After Antietam, Cox was appointed major general to rank from October 6, 1862, but this appointment expired the following March when the United States Senate felt that there were too many generals of this rank already serving. He was later renominated and confirmed on December 7, 1864. Most of 1863 was quiet for Cox, who was assigned to command the District of Ohio, and later the District of Michigan, in the Department of the Ohio.
During the Atlanta, Franklin-Nashville, and Carolinas campaigns of 1864–65, Cox commanded the 3rd Division of the XXIII Corps of the Army of the Ohio, under Maj. Gen. John M. Schofield. In the final days of the war he commanded the corps and then the Department of North Carolina.
Before mustering out of the Army on January 1, 1866, Cox was elected governor of Ohio. He served from 1866 to 1867, but his moderate views on African-American suffrage and his endorsement of President Andrew Johnson's Reconstruction policy caused the Ohio Republicans to reject him for renomination. He moved to Cincinnati to practice law.
Cox was appointed Secretary of the Interior by Ulysses S. Grant upon his inauguration in March 1869, serving until November 1870. He was an effective advocate of civil service reform and introduced a merit system for appointees. However, after President Grant failed to back him up against party politicians, who thrived on the corrupt patronage system then rampant in the Interior Department, Cox resigned. Grant remarked afterwards, "The trouble was that General Cox thought the Interior Department was the whole government, and that Cox was the Interior Department."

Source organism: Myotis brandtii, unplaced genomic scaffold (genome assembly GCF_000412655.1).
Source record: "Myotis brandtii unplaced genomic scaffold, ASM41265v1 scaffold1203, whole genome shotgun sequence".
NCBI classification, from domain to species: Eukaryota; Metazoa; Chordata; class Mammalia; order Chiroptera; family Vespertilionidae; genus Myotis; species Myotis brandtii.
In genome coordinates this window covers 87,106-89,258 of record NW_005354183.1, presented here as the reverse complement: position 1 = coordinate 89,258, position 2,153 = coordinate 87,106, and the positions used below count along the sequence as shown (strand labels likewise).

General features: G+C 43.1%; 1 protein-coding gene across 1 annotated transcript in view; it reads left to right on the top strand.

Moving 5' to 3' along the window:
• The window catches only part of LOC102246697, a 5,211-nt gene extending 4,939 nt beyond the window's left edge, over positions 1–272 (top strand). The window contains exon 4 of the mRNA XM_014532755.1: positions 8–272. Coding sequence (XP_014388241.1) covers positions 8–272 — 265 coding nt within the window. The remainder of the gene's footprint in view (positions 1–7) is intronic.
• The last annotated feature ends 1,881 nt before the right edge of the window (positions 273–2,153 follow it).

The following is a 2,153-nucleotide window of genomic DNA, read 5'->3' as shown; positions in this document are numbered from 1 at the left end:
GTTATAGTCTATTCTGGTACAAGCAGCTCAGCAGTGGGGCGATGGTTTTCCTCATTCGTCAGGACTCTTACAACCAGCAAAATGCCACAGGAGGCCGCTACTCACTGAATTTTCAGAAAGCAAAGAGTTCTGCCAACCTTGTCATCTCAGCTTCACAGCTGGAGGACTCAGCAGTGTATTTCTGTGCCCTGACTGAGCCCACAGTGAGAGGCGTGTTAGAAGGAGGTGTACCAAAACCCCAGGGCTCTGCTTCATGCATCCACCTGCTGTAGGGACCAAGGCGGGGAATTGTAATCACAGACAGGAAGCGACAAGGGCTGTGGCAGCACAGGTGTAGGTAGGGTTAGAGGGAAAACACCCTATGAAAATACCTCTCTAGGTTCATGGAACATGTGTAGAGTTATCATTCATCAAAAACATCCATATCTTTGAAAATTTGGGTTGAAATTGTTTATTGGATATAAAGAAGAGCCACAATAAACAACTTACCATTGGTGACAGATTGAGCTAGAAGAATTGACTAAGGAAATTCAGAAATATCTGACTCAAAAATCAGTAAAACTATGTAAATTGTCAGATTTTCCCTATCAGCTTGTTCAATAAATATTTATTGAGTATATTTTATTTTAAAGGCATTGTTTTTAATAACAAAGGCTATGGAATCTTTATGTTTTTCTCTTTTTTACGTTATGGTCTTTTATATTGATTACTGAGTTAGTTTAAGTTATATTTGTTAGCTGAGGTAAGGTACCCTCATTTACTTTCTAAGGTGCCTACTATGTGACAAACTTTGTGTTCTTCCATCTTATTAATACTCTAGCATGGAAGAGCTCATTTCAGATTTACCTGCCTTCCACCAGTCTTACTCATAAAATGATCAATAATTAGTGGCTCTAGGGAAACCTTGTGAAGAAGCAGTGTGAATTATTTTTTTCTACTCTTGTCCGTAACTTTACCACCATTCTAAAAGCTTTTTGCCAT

After leaving the Interior Department, Cox was considered as a U.S. Senate candidate in the 1872 election, but the Ohio legislature selected a less conservative candidate. From 1873 to 1878 he served as president and as receiver of the Toledo and Wabash Railroad. He was elected as a reform Republican to the United States House of Representatives from Toledo in 1876. He served a single term from 1877 to 1879 and declined to be renominated. He then returned to Cincinnati, serving as Dean of the Cincinnati Law School from 1881 to 1897 and as President of the University of Cincinnati from 1885 to 1889. After retiring from his position as dean, President William McKinley urged him to accept the position of U.S. ambassador to Spain, but Cox declined.
During his later years, Cox was a prolific author. His works include Atlanta (published in 1882); The March to the Sea: Franklin and Nashville (1882); The Second Battle of Bull Run (1882); The Battle of Franklin, Tennessee (1897); and Military Reminiscences of the Civil War (1900).
Cox died on summer vacation at Gloucester, Massachusetts. He is buried in Spring Grove Cemetery, Cincinnati.